On April 8, 2021, Raheem Reeder was shot and killed by the Tallahassee Police Department. On July 15, grand jurors- for the fourth shooting in thirteen months- declined to indict or find any guilt with officers involved in the shooting.
While maintaining a facade of objectivity and fairness, most mainstream media and prominent news outlets favor the side of the police. The grand jury process allows for a back doors approach to confronting police violence in this city. Marsy's Law makes it so that the police officer responsible for the shooting has another layer of protection from accountability. Despite having the backing of every political institution, the State Attorney, and the right to murder on duty, they can be classified as victims and even escape having their names and identities released.
It’s no wonder the deaths of Tony Mcdade, Mychael Johnson, Wilbon Woodard and of course Raheem Reeder still seem somewhat unsolved, unfinished. While the grand jury and the State Attorney have made their decisions, when one really looks into the situation without accepting the evidence provided as immediately correct, the nature of the case is far harder to determine.
The case of Raheem Reeder is as sad and unnecessary as the rest. A routine traffic stop turned into a situation where Raheem and Valerie fled from TPD and took refuge in an apartment away from the area. Despite playing almost no role in the conflict, Valerie was charged with second degree murder charges for aiding and abetting, which in reality, was likely her attempt to protect her own life and her daughter’s in an unforeseen circumstance.
While the court’s decision on this case is closed, information and evidence given show that the story isn’t as simple as it seems. Take, for instance, the questioning of Valerie Hatton’s daughter after police separated her from her mother. News outlets used confessions taken from a child separated from both parental guardians, without any legal representation, as legitimate evidence in the case. They claim(based on Valerie Hatton’s daughter's account) she was given two stolen cell phones to hold and confirmed that a police officer got run over.
Using a child questioned on the night of a traumatic event with no impartial representation backing her is suspicious at the very least and malicious at the worst. There is no way for the public to know whether this investigation process was fair and impartial. She could have been manipulated and misguided into giving answers that benefit and favor one party over another. All admissions of evidence from her cannot and should not be used.
Other details included in the report point to the “hostage situation” being more complicated than originally suspected. The claim that Valerie Hatton aided and abetted the situation is especially weak, and Raheem Reeder’s role is more complicated than first suggested. Although there is evidence from victims that Reeder used force to control the victims and stay in the house, he made no real attempt to stop them from escaping or to use them against the police department.. Hatton claims miscommunication led to what has been deemed theft during the encounter and that makes sense. Hatton’s attempts to protect her partner shouldn’t be transformed into a second degree murder charge. Whether or not one agrees with her actions, she made no real attempt to take anything and was first and foremost aiming to protect her daughter.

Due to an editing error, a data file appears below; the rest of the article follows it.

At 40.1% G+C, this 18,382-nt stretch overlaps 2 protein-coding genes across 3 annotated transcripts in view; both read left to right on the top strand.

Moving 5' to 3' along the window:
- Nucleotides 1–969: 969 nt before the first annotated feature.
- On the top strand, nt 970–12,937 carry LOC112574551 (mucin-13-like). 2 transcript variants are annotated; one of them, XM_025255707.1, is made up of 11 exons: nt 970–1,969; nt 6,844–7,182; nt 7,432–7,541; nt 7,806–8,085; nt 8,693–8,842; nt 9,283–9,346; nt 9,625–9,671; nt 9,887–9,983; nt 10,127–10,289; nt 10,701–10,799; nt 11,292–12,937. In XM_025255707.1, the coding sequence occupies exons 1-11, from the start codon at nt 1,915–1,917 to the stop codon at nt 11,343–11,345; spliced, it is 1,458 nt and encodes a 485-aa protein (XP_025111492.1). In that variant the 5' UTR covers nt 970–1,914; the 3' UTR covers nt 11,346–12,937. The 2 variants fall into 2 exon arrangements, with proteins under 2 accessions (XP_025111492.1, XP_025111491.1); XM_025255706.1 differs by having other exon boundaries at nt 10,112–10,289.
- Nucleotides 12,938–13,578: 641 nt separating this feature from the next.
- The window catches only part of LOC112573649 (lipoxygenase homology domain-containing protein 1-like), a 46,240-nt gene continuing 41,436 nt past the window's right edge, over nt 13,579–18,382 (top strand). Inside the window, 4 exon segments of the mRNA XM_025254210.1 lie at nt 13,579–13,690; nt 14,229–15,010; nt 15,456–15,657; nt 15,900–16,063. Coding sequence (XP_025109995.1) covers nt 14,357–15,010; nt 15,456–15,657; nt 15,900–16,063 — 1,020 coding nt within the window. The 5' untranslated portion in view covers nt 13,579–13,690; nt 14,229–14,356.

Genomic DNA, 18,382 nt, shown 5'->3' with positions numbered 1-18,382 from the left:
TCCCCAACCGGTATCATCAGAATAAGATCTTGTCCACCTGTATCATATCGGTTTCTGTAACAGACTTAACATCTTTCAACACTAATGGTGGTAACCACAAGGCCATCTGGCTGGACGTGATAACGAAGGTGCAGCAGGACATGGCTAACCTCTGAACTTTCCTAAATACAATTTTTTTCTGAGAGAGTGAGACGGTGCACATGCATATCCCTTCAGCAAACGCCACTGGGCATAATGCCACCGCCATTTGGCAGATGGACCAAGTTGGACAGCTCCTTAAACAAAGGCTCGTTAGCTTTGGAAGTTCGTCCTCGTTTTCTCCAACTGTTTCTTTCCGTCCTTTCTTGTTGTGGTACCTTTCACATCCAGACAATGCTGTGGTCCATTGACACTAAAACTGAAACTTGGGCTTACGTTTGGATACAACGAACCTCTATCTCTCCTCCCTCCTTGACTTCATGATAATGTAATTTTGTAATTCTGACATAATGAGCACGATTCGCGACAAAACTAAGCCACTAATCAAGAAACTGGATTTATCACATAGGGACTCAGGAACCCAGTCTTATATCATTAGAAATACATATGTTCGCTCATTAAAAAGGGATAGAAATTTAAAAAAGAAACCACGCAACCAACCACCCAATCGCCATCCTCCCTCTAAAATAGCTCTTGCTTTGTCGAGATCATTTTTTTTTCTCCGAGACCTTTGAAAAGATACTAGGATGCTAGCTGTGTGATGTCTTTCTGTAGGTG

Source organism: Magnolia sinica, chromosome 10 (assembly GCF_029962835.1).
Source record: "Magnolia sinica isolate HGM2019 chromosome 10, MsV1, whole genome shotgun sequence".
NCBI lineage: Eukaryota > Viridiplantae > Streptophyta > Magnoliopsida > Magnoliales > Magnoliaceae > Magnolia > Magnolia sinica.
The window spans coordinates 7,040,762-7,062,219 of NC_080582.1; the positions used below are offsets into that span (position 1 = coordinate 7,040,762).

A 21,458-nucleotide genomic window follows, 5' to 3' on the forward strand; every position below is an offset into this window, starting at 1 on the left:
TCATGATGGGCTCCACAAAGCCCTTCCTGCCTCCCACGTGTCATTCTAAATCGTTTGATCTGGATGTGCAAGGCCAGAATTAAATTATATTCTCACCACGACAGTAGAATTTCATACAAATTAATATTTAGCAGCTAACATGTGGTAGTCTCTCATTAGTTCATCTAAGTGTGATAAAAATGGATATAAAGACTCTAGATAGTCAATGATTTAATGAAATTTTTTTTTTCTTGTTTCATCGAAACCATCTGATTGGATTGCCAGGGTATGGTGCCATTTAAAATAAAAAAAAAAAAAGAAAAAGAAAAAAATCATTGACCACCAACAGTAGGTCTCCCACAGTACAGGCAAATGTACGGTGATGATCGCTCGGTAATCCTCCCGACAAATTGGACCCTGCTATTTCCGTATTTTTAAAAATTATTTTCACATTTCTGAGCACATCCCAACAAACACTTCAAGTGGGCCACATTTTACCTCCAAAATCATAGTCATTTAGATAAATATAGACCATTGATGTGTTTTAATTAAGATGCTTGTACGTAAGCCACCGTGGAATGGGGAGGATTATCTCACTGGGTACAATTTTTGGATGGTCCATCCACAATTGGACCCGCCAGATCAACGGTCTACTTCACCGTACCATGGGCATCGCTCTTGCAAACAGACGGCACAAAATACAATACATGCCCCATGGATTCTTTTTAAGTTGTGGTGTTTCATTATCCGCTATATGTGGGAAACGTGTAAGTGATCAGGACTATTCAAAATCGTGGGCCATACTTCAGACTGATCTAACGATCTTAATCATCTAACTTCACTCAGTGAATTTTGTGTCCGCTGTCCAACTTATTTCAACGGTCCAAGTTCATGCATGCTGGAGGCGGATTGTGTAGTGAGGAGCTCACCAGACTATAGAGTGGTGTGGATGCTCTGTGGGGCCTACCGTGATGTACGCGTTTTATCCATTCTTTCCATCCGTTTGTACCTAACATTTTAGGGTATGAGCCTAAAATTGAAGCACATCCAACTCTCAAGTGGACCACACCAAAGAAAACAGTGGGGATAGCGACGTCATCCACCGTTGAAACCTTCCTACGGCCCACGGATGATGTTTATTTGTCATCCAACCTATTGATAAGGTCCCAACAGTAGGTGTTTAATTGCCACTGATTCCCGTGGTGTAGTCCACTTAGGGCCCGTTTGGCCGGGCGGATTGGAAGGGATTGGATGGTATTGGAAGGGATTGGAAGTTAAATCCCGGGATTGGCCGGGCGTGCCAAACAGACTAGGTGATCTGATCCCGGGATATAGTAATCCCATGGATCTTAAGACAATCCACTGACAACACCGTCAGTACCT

If Reeder and Hatton went so far as to run to escape the police, it makes no sense as to why they would try to steal from another house. In the ‘hostage’ situation Reeder never once directly threatened the couple with the gun, and it seems unlikely if not impossible that the victim would have been able to grapple with a man with a firearm without being shot. There were thousands of ways Reeder could have chosen to exit the building, but he instead decided to escape by jumping from the second story.
Reeder has a father who was murdered by police officers in Flint, Michigan. This can act as justification for his actions- his blind father was literally murdered by police officers for defending himself. No wonder Reeder was eager to escape and defend his life at all costs.
The facts surrounding the Raheem Reeder situation, despite the case itself being settled, are still unclear. The accusations lodged at Raheem Reeder and Valerie Hatton seem unclear and backed not with evidence, but with the prejudice and misframing often surrounding cases of police shootings within the South. Multiple claims are made that necessitate that Raheem must have been guilty, but none of this information and evidence has enough backing for any kind of strong argument.
After the Tallahassee Community Action Committee visited the Reeder family in Flint Michigan and mourned the loss of Raheem with them, it is clear his dehumanization and criminalization by the media and the police are unfair and unjust. It’s not just the specific incident with Raheem. It’s the very way police conduct and brutality are handled by everyone who holds power in our city. There needs to be real, structural change if we expect any improvement between the relationships of police and community members. We can keep on blaming the victims of police violence, but until we have community control- the power for working class people to decide the policies and protections of the police- there will be no justice for the lives that have already been lost.